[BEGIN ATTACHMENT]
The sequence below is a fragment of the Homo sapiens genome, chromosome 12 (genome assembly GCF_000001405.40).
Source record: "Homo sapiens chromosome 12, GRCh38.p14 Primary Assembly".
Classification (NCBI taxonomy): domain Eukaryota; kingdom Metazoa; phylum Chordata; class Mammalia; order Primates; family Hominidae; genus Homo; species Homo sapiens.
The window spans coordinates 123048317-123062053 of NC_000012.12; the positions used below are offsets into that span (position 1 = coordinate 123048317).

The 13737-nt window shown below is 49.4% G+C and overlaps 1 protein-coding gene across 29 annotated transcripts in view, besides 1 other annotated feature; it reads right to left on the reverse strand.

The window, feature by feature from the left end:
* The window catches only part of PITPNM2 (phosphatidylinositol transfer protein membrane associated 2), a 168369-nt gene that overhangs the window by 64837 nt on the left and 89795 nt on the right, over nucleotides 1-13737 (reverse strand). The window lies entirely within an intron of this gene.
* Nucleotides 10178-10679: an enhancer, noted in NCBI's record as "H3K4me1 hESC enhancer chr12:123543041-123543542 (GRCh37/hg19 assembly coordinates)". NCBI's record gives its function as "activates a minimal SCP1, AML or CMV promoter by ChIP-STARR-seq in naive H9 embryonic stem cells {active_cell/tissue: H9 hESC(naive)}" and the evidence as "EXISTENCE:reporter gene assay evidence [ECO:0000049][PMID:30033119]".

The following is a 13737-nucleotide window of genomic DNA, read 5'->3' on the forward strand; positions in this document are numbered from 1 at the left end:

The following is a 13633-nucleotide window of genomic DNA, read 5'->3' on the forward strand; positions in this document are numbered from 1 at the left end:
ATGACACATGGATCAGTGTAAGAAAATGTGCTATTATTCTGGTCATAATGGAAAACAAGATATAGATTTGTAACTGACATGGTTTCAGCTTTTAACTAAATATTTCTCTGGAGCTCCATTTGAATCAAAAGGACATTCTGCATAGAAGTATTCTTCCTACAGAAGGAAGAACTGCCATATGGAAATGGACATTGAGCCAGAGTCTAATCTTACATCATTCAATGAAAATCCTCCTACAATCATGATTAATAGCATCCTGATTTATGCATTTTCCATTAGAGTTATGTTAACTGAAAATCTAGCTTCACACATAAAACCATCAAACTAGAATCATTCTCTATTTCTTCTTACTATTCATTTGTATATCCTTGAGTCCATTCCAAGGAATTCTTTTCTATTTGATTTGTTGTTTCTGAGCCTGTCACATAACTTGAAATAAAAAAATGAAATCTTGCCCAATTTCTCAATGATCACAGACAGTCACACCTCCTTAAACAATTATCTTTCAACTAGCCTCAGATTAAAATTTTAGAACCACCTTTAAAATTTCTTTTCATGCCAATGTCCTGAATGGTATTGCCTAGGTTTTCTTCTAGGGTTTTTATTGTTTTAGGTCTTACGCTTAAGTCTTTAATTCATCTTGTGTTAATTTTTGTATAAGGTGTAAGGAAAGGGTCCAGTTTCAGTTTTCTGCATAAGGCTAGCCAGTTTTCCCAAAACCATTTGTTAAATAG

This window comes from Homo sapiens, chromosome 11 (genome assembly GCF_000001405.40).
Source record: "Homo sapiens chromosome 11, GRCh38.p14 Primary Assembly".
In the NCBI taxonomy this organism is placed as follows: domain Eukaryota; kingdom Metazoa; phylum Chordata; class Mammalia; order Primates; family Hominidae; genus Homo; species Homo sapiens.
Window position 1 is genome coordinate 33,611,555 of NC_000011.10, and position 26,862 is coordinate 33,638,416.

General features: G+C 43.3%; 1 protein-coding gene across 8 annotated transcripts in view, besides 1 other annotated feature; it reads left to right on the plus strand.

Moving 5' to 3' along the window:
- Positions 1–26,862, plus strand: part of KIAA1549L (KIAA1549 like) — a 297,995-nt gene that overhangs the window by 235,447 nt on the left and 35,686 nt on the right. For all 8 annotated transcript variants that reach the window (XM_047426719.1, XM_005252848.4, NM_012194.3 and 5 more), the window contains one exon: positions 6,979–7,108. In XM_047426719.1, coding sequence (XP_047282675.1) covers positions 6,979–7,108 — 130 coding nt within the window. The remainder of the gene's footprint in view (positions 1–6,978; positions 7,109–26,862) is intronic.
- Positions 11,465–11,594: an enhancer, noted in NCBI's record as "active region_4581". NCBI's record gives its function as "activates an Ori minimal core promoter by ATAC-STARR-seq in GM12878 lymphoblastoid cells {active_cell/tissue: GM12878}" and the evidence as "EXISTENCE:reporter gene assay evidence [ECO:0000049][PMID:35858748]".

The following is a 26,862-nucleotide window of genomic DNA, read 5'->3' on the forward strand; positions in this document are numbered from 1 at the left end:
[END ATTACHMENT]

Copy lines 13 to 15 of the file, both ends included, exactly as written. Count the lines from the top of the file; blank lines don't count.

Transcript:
Source record: "Homo sapiens chromosome 11, GRCh38.p14 Primary Assembly".
In the NCBI taxonomy this organism is placed as follows: domain Eukaryota; kingdom Metazoa; phylum Chordata; class Mammalia; order Primates; family Hominidae; genus Homo; species Homo sapiens.
Window position 1 is genome coordinate 33,611,555 of NC_000011.10, and position 26,862 is coordinate 33,638,416.